The Mayor’s legislation would further delay the tax increase on these businesses for two years. Without this change, these businesses will see their taxes increase by 50% this year and an additional 30% the following year. She further announced that stop gaps she included in Prop F for other sectors to prevent tax rate growth that outpaced the city's recovery were working and that tax rates for other business sectors will remain at 2022 levels as a result of the current economic climate.  

Office Attraction Tax Credit  

With a 25+% office vacancy rate, attracting new office users to Downtown will be key to the future of San Francisco’s economy. The City must find a way to attract new office businesses to shore up our vacancy rates, support ground floor businesses and bolster our future revenue through gross receipts tax, property tax, and other sources.    

The Mayor’s legislation would offer a 0.45% discount on the office based gross receipts for new offices locating in San Francisco for up to three years. A business’ annual discount would be capped at $1 million and the program would expire in 2028.  To be eligible for the tax credit, businesses must file Gross Receipts Tax in the following categories: information, administrative and support services, financial services, insurance, and professional, scientific and technical services.   

Initiate Tax Reform Process   

Finally, the realities of a long-term hybrid workforce and the changing nature of our Downtown have exposed weaknesses in the City’s approach to business tax revenue.   

To address this, Mayor Breed has asked Controller Ben Rosenfield and Treasurer José Cisneros to embark on a collaborative process with legislators, businesses, labor, and community stakeholders on a potential 2024 tax revenue measure. These efforts will explore identifying tax adjustments that mitigate disincentives for in-person work, diversify the City’s tax base to reduce disproportionate dependence on a very small set of tax payers, stabilize the City’s finances, and allow San Francisco to better compete with its peer cities in attracting new businesses, while still maintaining the robust tax revenues that allow the City to provide critical services.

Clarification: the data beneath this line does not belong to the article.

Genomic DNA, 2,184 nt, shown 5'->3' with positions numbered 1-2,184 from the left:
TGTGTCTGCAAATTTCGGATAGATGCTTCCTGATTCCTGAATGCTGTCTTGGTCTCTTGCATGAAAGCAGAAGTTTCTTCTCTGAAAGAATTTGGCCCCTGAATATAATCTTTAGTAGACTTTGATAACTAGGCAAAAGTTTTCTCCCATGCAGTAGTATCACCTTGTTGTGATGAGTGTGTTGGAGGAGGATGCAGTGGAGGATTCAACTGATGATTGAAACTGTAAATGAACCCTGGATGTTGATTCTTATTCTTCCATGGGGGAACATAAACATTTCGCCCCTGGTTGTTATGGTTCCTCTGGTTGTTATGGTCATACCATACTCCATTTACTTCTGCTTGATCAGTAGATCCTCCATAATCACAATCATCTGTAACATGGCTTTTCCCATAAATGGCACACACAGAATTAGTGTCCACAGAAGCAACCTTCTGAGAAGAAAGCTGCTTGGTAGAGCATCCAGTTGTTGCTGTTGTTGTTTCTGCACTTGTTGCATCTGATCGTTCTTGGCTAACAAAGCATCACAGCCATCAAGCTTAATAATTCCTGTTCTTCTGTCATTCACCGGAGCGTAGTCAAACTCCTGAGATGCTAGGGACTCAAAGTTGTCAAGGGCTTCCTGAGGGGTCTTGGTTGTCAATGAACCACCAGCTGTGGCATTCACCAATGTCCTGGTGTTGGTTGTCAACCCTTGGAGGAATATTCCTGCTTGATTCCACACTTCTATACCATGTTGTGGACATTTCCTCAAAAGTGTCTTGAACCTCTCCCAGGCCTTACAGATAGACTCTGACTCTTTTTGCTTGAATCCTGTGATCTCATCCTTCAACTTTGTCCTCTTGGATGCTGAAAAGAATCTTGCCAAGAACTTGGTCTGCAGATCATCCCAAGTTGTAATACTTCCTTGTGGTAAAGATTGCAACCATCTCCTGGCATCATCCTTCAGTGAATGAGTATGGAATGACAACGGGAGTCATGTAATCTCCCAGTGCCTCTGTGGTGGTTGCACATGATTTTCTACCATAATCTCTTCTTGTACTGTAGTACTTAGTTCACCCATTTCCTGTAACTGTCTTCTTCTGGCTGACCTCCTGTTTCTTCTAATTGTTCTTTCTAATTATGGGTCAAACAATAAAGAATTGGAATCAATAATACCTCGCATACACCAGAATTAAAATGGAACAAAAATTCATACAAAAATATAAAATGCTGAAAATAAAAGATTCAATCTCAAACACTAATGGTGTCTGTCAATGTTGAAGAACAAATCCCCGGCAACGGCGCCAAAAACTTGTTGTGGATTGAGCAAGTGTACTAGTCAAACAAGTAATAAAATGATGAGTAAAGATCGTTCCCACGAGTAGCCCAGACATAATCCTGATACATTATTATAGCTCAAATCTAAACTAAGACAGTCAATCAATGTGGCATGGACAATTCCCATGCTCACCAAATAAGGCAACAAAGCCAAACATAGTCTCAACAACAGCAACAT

“The tax changes being proposed by Mayor Breed represent a strong start in making San Francisco more competitive with lower-tax cities," said Jim Wunderman, President and CEO, Bay Area Council. “We applaud the Mayor’s leadership in leveraging as many tools as possible to accelerate the city’s economic recovery, attract new investment, diversify the business mix of our downtown core and help small businesses survive. On top of the tax changes she’s proposing, Mayor Breed is right that we also must look at additional deeper tax reforms that will make San Francisco a viable destination well into the future for new jobs and investment, and help retain the employers and jobs we have now.”   

"This pause on tax increases for San Francisco businesses is most welcome as the last few years have been the most challenging time for so many businesses, said Cynthia Huie, President of the Small Business Commission”. This break will bolster our small businesses that are vital to the health and resilience of our neighborhoods and communities."